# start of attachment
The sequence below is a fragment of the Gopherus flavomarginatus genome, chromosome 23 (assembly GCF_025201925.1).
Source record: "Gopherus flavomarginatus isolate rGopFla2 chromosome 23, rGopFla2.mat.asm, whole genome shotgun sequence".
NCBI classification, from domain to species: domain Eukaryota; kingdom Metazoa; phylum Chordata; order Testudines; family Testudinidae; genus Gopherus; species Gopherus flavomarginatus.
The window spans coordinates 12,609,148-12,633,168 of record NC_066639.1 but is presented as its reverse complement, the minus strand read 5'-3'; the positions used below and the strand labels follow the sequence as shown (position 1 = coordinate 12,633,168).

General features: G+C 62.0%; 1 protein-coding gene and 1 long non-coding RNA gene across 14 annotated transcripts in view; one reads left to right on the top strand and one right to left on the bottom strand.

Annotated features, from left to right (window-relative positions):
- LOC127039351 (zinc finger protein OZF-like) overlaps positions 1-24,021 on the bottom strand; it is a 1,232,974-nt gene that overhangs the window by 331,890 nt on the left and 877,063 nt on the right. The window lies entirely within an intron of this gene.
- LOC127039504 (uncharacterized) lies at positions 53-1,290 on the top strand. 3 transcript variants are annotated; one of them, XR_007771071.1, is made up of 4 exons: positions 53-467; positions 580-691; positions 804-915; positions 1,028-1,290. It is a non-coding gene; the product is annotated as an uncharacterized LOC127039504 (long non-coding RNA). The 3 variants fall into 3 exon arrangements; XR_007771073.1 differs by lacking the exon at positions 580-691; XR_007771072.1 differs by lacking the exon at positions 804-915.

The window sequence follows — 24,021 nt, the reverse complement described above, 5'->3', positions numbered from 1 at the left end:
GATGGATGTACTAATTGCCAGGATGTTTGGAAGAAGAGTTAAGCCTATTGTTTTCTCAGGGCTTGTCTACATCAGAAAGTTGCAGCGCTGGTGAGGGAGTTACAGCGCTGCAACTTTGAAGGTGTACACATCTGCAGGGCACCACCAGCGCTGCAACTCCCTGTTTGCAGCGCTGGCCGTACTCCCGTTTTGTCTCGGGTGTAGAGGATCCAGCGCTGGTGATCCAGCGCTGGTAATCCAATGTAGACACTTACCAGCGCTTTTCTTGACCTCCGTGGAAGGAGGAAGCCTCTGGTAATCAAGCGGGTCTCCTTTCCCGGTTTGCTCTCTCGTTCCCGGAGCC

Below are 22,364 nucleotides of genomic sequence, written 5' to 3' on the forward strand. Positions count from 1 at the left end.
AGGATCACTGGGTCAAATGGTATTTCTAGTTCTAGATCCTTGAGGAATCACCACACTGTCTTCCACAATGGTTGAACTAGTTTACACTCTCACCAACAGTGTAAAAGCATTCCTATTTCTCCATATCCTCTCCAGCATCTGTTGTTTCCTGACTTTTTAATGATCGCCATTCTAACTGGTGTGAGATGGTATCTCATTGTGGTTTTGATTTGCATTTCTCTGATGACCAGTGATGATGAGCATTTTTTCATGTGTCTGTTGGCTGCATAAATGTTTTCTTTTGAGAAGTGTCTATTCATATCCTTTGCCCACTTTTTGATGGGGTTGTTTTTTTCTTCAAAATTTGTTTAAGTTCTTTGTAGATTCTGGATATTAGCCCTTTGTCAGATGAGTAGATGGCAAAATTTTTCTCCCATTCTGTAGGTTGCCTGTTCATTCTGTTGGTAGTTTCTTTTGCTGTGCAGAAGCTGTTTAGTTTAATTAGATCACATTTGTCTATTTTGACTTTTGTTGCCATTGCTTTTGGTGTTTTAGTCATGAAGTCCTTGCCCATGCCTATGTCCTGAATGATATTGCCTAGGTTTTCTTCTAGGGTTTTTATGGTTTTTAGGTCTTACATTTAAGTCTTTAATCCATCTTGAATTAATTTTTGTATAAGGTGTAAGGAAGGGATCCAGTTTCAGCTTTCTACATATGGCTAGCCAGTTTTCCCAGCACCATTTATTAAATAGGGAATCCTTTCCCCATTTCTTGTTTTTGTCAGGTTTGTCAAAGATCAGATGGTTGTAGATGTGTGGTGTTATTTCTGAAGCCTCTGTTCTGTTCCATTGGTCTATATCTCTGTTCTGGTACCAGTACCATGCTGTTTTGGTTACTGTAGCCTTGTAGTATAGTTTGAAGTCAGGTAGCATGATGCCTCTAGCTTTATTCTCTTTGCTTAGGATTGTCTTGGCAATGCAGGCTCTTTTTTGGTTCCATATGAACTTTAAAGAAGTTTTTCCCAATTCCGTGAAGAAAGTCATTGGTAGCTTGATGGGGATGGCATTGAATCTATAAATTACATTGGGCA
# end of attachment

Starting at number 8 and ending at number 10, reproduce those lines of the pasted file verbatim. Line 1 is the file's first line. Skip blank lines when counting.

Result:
- LOC127039504 (uncharacterized) lies at positions 53-1,290 on the top strand. 3 transcript variants are annotated; one of them, XR_007771071.1, is made up of 4 exons: positions 53-467; positions 580-691; positions 804-915; positions 1,028-1,290. It is a non-coding gene; the product is annotated as an uncharacterized LOC127039504 (long non-coding RNA). The 3 variants fall into 3 exon arrangements; XR_007771073.1 differs by lacking the exon at positions 580-691; XR_007771072.1 differs by lacking the exon at positions 804-915.

The window sequence follows — 24,021 nt, the reverse complement described above, 5'->3', positions numbered from 1 at the left end:
GATGGATGTACTAATTGCCAGGATGTTTGGAAGAAGAGTTAAGCCTATTGTTTTCTCAGGGCTTGTCTACATCAGAAAGTTGCAGCGCTGGTGAGGGAGTTACAGCGCTGCAACTTTGAAGGTGTACACATCTGCAGGGCACCACCAGCGCTGCAACTCCCTGTTTGCAGCGCTGGCCGTACTCCCGTTTTGTCTCGGGTGTAGAGGATCCAGCGCTGGTGATCCAGCGCTGGTAATCCAATGTAGACACTTACCAGCGCTTTTCTTGACCTCCGTGGAAGGAGGAAGCCTCTGGTAATCAAGCGGGTCTCCTTTCCCGGTTTGCTCTCTCGTTCCCGGAGCC